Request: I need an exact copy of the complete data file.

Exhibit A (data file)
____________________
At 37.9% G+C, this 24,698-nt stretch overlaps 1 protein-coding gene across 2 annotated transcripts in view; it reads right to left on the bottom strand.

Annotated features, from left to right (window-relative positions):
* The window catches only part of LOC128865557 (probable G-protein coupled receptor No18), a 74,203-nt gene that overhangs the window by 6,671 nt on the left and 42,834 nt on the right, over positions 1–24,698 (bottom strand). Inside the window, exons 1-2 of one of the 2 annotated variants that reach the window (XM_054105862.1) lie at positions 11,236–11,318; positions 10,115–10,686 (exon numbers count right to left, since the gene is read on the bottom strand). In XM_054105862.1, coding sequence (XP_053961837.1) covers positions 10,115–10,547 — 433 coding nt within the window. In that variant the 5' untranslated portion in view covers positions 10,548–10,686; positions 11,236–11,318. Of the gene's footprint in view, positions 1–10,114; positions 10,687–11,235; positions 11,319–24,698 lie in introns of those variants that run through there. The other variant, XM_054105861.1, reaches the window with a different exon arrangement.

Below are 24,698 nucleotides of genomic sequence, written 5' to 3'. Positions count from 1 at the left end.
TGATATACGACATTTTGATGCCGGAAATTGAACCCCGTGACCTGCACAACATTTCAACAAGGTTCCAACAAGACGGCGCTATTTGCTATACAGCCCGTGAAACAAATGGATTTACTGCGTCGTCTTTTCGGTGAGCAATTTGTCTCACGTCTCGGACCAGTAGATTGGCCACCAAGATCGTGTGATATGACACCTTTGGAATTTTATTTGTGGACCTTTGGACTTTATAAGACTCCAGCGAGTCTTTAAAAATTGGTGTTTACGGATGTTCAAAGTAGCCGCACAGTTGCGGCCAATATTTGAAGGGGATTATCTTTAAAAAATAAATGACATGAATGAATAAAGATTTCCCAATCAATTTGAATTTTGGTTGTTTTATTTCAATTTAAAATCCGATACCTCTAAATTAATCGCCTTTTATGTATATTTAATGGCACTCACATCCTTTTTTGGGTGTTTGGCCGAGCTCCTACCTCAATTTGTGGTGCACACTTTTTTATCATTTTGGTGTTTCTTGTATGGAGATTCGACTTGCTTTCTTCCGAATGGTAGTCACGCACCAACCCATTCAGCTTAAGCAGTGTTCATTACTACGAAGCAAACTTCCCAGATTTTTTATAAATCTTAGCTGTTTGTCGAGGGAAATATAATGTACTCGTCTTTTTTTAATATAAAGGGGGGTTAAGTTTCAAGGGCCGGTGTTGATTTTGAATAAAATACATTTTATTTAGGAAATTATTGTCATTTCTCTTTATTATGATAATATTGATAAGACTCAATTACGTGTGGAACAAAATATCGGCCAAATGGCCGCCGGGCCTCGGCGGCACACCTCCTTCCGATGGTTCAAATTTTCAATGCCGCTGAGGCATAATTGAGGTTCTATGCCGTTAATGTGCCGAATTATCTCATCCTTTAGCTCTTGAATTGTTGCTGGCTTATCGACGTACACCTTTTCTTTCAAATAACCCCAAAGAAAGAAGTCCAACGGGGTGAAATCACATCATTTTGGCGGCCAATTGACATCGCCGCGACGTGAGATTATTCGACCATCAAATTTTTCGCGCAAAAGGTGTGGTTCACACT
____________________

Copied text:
At 37.9% G+C, this 24,698-nt stretch overlaps 1 protein-coding gene across 2 annotated transcripts in view; it reads right to left on the bottom strand.

Annotated features, from left to right (window-relative positions):
* The window catches only part of LOC128865557 (probable G-protein coupled receptor No18), a 74,203-nt gene that overhangs the window by 6,671 nt on the left and 42,834 nt on the right, over positions 1–24,698 (bottom strand). Inside the window, exons 1-2 of one of the 2 annotated variants that reach the window (XM_054105862.1) lie at positions 11,236–11,318; positions 10,115–10,686 (exon numbers count right to left, since the gene is read on the bottom strand). In XM_054105862.1, coding sequence (XP_053961837.1) covers positions 10,115–10,547 — 433 coding nt within the window. In that variant the 5' untranslated portion in view covers positions 10,548–10,686; positions 11,236–11,318. Of the gene's footprint in view, positions 1–10,114; positions 10,687–11,235; positions 11,319–24,698 lie in introns of those variants that run through there. The other variant, XM_054105861.1, reaches the window with a different exon arrangement.

Below are 24,698 nucleotides of genomic sequence, written 5' to 3'. Positions count from 1 at the left end.
TGATATACGACATTTTGATGCCGGAAATTGAACCCCGTGACCTGCACAACATTTCAACAAGGTTCCAACAAGACGGCGCTATTTGCTATACAGCCCGTGAAACAAATGGATTTACTGCGTCGTCTTTTCGGTGAGCAATTTGTCTCACGTCTCGGACCAGTAGATTGGCCACCAAGATCGTGTGATATGACACCTTTGGAATTTTATTTGTGGACCTTTGGACTTTATAAGACTCCAGCGAGTCTTTAAAAATTGGTGTTTACGGATGTTCAAAGTAGCCGCACAGTTGCGGCCAATATTTGAAGGGGATTATCTTTAAAAAATAAATGACATGAATGAATAAAGATTTCCCAATCAATTTGAATTTTGGTTGTTTTATTTCAATTTAAAATCCGATACCTCTAAATTAATCGCCTTTTATGTATATTTAATGGCACTCACATCCTTTTTTGGGTGTTTGGCCGAGCTCCTACCTCAATTTGTGGTGCACACTTTTTTATCATTTTGGTGTTTCTTGTATGGAGATTCGACTTGCTTTCTTCCGAATGGTAGTCACGCACCAACCCATTCAGCTTAAGCAGTGTTCATTACTACGAAGCAAACTTCCCAGATTTTTTATAAATCTTAGCTGTTTGTCGAGGGAAATATAATGTACTCGTCTTTTTTTAATATAAAGGGGGGTTAAGTTTCAAGGGCCGGTGTTGATTTTGAATAAAATACATTTTATTTAGGAAATTATTGTCATTTCTCTTTATTATGATAATATTGATAAGACTCAATTACGTGTGGAACAAAATATCGGCCAAATGGCCGCCGGGCCTCGGCGGCACACCTCCTTCCGATGGTTCAAATTTTCAATGCCGCTGAGGCATAATTGAGGTTCTATGCCGTTAATGTGCCGAATTATCTCATCCTTTAGCTCTTGAATTGTTGCTGGCTTATCGACGTACACCTTTTCTTTCAAATAACCCCAAAGAAAGAAGTCCAACGGGGTGAAATCACATCATTTTGGCGGCCAATTGACATCGCCGCGACGTGAGATTATTCGACCATCAAATTTTTCGCGCAAAAGGTGTGGTTCACACT